This is a very interesting subject and it gets down to the details of who should spin and who should glide. The points i look for in an athlete who is going to be a glider today is an athlete with a good standing throw. This happens only one of 2 ways. 1. the athlete has what i call an golden arm which is very rare in throwers (Only seen an handful of these over the years) 2.or someone that is very tall and long levered and strong especially in the upper body. Big stands take a big CNS and this is why we don't see many now a days. In the 80's 20m stands were common place and the top level stands were over 70 feet. I personally have seen some of these.
This lost of the big standing throw has lead to the revolution of rotational throwers in the past 20 years. An excellent technical glider can only get about 7 feet on top of a standing throw on the average. The top men rotational style throwers today mostly throw stands right around 60 and many of them less then that. Some of these men have great weight room numbers that should indicate bigger standing throws but it just doesn't happen today without the peds because that is what drove the CNS to make all those large standing throws. The stand is a partial movement of the full throw and to create big distances the body has to create horsepower at a much faster rate.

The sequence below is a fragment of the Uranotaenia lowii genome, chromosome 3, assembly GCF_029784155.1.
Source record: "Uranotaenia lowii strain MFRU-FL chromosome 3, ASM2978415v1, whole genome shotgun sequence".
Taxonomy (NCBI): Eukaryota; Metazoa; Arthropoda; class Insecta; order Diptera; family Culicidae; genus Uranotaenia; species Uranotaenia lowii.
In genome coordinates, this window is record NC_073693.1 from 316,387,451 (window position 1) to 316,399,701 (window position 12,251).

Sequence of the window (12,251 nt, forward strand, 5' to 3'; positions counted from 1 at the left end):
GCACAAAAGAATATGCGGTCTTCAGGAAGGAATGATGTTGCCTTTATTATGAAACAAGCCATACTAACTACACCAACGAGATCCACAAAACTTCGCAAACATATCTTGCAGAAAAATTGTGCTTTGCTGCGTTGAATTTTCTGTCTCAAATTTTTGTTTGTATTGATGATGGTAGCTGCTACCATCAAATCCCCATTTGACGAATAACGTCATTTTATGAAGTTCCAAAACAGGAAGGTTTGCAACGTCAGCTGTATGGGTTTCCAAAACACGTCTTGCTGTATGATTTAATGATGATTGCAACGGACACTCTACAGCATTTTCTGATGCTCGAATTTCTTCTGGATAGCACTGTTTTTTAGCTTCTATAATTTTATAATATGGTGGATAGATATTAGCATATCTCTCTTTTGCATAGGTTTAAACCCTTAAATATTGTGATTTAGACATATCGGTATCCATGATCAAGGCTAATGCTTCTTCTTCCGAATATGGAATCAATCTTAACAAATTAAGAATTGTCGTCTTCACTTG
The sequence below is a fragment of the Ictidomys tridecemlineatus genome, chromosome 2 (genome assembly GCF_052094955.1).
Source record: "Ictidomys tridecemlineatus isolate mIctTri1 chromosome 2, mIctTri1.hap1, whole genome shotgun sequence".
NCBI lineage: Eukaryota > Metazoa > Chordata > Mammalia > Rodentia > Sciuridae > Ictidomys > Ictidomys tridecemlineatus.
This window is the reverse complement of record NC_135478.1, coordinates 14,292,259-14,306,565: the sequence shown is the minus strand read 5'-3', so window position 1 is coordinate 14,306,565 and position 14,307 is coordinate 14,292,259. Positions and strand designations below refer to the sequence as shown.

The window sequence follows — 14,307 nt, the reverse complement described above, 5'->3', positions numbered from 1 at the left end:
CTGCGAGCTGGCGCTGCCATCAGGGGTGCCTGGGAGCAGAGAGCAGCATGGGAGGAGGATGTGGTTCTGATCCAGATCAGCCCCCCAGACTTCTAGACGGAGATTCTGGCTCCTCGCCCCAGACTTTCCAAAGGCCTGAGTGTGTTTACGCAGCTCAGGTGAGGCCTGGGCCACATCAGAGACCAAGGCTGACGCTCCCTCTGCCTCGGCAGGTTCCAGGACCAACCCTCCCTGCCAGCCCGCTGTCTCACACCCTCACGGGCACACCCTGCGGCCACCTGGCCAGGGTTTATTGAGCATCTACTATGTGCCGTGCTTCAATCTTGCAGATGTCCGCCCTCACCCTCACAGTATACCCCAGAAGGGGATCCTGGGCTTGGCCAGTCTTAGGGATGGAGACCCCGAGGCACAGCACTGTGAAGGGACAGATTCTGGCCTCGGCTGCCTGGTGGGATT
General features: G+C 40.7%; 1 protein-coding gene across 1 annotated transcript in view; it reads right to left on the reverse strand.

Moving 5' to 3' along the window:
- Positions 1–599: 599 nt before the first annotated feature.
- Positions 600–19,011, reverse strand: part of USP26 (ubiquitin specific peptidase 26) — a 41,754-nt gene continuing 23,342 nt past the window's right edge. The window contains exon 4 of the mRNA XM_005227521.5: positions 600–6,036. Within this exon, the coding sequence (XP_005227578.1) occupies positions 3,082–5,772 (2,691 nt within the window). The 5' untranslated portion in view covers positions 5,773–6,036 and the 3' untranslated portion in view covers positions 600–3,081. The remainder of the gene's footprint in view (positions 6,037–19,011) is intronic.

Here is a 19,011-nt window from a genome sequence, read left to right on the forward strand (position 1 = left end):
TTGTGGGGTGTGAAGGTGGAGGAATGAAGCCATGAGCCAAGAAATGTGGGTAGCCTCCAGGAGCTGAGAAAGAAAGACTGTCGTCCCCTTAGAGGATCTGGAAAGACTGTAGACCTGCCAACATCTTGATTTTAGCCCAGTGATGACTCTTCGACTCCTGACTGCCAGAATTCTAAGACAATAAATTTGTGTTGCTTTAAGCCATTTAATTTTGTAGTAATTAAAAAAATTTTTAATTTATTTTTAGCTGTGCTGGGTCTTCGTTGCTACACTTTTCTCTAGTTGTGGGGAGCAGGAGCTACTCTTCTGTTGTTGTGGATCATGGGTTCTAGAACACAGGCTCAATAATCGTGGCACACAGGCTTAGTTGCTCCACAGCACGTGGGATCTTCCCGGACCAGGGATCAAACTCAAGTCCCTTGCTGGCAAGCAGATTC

Ryan's numbers on the standing throws he has seen is the same Dan Taylor and Cory Martin have told me they have seen also.